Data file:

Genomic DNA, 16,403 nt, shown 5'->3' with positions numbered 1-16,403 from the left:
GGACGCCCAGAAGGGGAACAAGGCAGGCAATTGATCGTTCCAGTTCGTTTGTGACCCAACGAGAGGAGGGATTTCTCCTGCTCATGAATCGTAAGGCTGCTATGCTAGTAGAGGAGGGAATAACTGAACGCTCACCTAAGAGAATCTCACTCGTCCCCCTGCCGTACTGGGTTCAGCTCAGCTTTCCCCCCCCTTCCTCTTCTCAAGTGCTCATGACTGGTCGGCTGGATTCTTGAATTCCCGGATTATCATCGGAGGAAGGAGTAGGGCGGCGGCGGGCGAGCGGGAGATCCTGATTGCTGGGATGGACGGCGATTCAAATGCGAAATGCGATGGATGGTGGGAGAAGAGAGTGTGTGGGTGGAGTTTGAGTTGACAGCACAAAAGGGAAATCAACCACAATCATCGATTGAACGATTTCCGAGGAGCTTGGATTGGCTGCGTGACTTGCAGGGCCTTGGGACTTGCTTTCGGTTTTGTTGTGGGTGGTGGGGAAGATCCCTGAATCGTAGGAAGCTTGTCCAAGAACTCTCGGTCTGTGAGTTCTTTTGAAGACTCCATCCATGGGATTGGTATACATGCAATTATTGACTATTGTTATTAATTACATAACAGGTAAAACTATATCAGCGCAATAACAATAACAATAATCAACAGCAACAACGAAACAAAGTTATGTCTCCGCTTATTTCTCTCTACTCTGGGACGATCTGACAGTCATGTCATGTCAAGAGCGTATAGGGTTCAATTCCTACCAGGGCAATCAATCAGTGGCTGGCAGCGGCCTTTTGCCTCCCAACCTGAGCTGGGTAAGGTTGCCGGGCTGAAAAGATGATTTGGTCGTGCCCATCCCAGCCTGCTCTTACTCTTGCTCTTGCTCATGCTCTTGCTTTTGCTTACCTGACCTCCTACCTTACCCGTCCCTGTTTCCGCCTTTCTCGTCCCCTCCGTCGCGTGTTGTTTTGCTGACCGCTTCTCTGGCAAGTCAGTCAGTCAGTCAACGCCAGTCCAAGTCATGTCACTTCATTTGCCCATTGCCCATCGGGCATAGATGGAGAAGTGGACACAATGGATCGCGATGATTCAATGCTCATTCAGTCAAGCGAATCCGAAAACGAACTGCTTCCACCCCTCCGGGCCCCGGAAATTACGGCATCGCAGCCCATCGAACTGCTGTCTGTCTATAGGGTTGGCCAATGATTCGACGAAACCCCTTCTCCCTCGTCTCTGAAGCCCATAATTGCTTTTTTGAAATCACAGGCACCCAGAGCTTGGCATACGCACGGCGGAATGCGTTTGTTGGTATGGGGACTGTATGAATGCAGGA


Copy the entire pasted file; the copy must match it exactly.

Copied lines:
Genomic DNA, 16,403 nt, shown 5'->3' with positions numbered 1-16,403 from the left:
GGACGCCCAGAAGGGGAACAAGGCAGGCAATTGATCGTTCCAGTTCGTTTGTGACCCAACGAGAGGAGGGATTTCTCCTGCTCATGAATCGTAAGGCTGCTATGCTAGTAGAGGAGGGAATAACTGAACGCTCACCTAAGAGAATCTCACTCGTCCCCCTGCCGTACTGGGTTCAGCTCAGCTTTCCCCCCCCTTCCTCTTCTCAAGTGCTCATGACTGGTCGGCTGGATTCTTGAATTCCCGGATTATCATCGGAGGAAGGAGTAGGGCGGCGGCGGGCGAGCGGGAGATCCTGATTGCTGGGATGGACGGCGATTCAAATGCGAAATGCGATGGATGGTGGGAGAAGAGAGTGTGTGGGTGGAGTTTGAGTTGACAGCACAAAAGGGAAATCAACCACAATCATCGATTGAACGATTTCCGAGGAGCTTGGATTGGCTGCGTGACTTGCAGGGCCTTGGGACTTGCTTTCGGTTTTGTTGTGGGTGGTGGGGAAGATCCCTGAATCGTAGGAAGCTTGTCCAAGAACTCTCGGTCTGTGAGTTCTTTTGAAGACTCCATCCATGGGATTGGTATACATGCAATTATTGACTATTGTTATTAATTACATAACAGGTAAAACTATATCAGCGCAATAACAATAACAATAATCAACAGCAACAACGAAACAAAGTTATGTCTCCGCTTATTTCTCTCTACTCTGGGACGATCTGACAGTCATGTCATGTCAAGAGCGTATAGGGTTCAATTCCTACCAGGGCAATCAATCAGTGGCTGGCAGCGGCCTTTTGCCTCCCAACCTGAGCTGGGTAAGGTTGCCGGGCTGAAAAGATGATTTGGTCGTGCCCATCCCAGCCTGCTCTTACTCTTGCTCTTGCTCATGCTCTTGCTTTTGCTTACCTGACCTCCTACCTTACCCGTCCCTGTTTCCGCCTTTCTCGTCCCCTCCGTCGCGTGTTGTTTTGCTGACCGCTTCTCTGGCAAGTCAGTCAGTCAGTCAACGCCAGTCCAAGTCATGTCACTTCATTTGCCCATTGCCCATCGGGCATAGATGGAGAAGTGGACACAATGGATCGCGATGATTCAATGCTCATTCAGTCAAGCGAATCCGAAAACGAACTGCTTCCACCCCTCCGGGCCCCGGAAATTACGGCATCGCAGCCCATCGAACTGCTGTCTGTCTATAGGGTTGGCCAATGATTCGACGAAACCCCTTCTCCCTCGTCTCTGAAGCCCATAATTGCTTTTTTGAAATCACAGGCACCCAGAGCTTGGCATACGCACGGCGGAATGCGTTTGTTGGTATGGGGACTGTATGAATGCAGGA